AL.com's Ainslie Lee doesn't believe the Auburn football locker room is nearly as close as Hugh Freeze would like to be -- referencing the Oxford, Mississippi native's viewpoint, and potential disconnect, with how Gen Z players operate.
"In that same answer, Freeze mentioned things like living in an era that means 'dating through Snapchat' and how he wishes players would 'hang up the headsets' and instead of playing video games after practice, go have real conversations with one another," Lee prefaced before saying, "It’s crystal-clear Auburn’s locker room isn’t a tight-knit and connected as Freeze would like. After Saturday’s loss to Maryland, when asked about the team’s disconnect, Freeze chalked it up to a disease he believes is plaguing society."
Freeze, following a wildly disappointing 31-13 dud from his Tigers in the 2023 Music City Bowl against Maryland, went into detail about the "disease of me."
“It’s just the disease of me -- I think that’s in a lot of areas of life now and we’re not exempt to it in our locker room,” Freeze said. “I think we’ve got to face it head-on.”
Auburn football personnel, and perhaps attitude, adjustments will define second year of Hugh Freeze era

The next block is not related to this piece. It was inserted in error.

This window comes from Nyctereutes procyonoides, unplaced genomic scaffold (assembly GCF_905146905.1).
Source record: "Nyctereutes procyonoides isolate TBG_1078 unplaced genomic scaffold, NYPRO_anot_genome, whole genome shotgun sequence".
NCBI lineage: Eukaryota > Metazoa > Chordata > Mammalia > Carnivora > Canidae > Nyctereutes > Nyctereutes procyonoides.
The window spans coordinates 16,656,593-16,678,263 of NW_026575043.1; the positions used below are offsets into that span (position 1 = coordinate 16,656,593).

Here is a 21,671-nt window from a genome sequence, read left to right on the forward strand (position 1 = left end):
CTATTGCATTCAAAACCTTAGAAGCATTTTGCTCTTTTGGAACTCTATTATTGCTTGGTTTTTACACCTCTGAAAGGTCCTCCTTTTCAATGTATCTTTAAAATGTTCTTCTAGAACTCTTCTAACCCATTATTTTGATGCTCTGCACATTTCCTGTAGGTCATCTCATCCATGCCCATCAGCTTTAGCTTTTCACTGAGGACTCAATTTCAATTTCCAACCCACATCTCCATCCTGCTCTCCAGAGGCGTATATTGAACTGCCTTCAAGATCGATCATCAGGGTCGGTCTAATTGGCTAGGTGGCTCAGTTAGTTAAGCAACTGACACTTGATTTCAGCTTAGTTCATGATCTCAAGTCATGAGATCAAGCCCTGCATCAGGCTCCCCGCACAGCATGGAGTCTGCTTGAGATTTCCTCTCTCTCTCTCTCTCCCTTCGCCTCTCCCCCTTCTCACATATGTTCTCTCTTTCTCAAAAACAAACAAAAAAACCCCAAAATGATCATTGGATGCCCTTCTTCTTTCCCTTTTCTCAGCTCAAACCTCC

2024 won't be the be-all, end-all season on the Plains 2025 will be if there isn't a two-win improvement this coming fall, but there needs to be tangible steps towards a top standing in the SEC for the sky not to be falling for one of college football's most passionate fanbases.
Freeze, as Lee references, has noted the culture changes, but evidently more is needed if the locker room is being called self-centered after the team's bowl game. Luckily, the loaded 2024 class is almost assuredly going to uplift the culture, with success being the expectation and talent and confidence being at a premium to help AU get there.
Freeze's first year inspired plenty of worry, but what he did to set the table for 2024 and beyond should ease it.